Press the small I/0 button on the front of the SteelHead.
The SteelHead blocks traffic when going into bypass mode.
If a SteelHead blocks traffic when going into bypass mode, verify that connections to its neighboring devices are correctly configured. Ensure that the cable from the SteelHead to the switch is a straight-through cable and the cable from the SteelHead to the router is a crossover cable. Also, ensure that there are no network speed or duplex mismatches.
The SteelHead doesn’t come out of bypass mode when the network connection is restored.
If a SteelHead doesn’t come out of bypass mode, verify that:
•  The in-path interface has an IP address. For example, at the system prompt, enter the show interfaces CLI command.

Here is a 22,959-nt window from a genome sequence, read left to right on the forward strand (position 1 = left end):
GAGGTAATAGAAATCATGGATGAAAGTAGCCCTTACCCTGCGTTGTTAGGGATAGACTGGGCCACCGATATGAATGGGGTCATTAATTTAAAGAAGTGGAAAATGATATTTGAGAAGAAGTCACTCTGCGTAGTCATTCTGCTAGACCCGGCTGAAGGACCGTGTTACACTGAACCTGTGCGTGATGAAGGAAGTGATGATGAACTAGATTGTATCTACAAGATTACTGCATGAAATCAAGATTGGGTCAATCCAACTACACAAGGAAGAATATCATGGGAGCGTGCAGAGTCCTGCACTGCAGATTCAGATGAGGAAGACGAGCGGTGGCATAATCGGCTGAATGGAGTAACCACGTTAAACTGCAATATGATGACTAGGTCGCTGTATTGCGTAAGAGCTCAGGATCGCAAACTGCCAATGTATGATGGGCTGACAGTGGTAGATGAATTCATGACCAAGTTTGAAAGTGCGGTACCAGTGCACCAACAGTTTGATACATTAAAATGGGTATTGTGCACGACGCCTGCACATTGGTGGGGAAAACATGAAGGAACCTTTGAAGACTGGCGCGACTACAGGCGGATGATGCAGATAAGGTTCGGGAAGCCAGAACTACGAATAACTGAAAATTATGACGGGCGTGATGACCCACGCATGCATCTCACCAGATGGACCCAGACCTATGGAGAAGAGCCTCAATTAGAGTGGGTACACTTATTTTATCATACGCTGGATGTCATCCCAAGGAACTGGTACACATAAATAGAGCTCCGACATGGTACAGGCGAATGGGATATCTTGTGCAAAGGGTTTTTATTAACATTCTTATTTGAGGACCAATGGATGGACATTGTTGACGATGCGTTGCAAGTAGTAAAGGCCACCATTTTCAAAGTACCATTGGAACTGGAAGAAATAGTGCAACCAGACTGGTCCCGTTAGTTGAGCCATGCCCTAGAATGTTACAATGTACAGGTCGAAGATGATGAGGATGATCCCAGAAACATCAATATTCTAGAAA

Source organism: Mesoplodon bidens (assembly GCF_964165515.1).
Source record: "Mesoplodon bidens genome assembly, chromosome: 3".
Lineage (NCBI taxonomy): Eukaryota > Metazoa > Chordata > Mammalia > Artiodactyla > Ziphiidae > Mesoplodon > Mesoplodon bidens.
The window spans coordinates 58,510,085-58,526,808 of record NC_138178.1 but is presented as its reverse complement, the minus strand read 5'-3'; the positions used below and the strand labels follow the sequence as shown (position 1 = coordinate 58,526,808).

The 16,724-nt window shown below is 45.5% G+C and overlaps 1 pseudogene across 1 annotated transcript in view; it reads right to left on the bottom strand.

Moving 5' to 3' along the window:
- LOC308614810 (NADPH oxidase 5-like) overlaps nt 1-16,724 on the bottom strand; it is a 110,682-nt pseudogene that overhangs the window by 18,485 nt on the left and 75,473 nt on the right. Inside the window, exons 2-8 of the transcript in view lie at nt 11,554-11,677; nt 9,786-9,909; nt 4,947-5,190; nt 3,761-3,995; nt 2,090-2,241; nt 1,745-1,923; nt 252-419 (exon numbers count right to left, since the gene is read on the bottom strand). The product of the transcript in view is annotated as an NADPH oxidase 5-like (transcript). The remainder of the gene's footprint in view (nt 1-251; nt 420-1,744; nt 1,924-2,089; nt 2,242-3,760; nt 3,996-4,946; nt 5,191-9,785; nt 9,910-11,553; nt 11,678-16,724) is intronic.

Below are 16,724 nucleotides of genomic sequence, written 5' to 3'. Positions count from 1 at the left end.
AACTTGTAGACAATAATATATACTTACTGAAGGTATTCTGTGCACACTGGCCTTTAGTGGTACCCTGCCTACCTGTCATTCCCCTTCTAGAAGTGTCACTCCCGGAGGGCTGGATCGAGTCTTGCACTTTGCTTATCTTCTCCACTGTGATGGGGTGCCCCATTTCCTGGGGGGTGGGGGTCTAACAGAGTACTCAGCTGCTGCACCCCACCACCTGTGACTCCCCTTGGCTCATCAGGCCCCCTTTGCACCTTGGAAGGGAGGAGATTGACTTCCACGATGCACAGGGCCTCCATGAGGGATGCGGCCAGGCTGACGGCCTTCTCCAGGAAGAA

•  In-path interception is enabled. For example, at the system prompt, enter the show in-path CLI command. Expected results are:
Enabled: yes
Optimizations Enabled On: inpath0_0
•  The bypass service is running. For example, at the system prompt, enter the show service CLI command. To enable the SteelHead service if it’s not running, use the CLI command service enable.
•  You have a valid and active SH10BASE license. Your license file should also contain entries for SH10CIFS and SH10EXCH licenses, even if they have not been activated. For example, at the system prompt, enter the show licenses CLI command. For questions about licenses, contact Riverbed Support at
The SteelHead fails to boot.
Ensure that the power strip or the uninterruptable power supply (UPS) the SteelHead is plugged into is turned on and is functioning properly.
Your SteelHead does not boot and is beeping, which can be due to a RAID error or a failed power supply.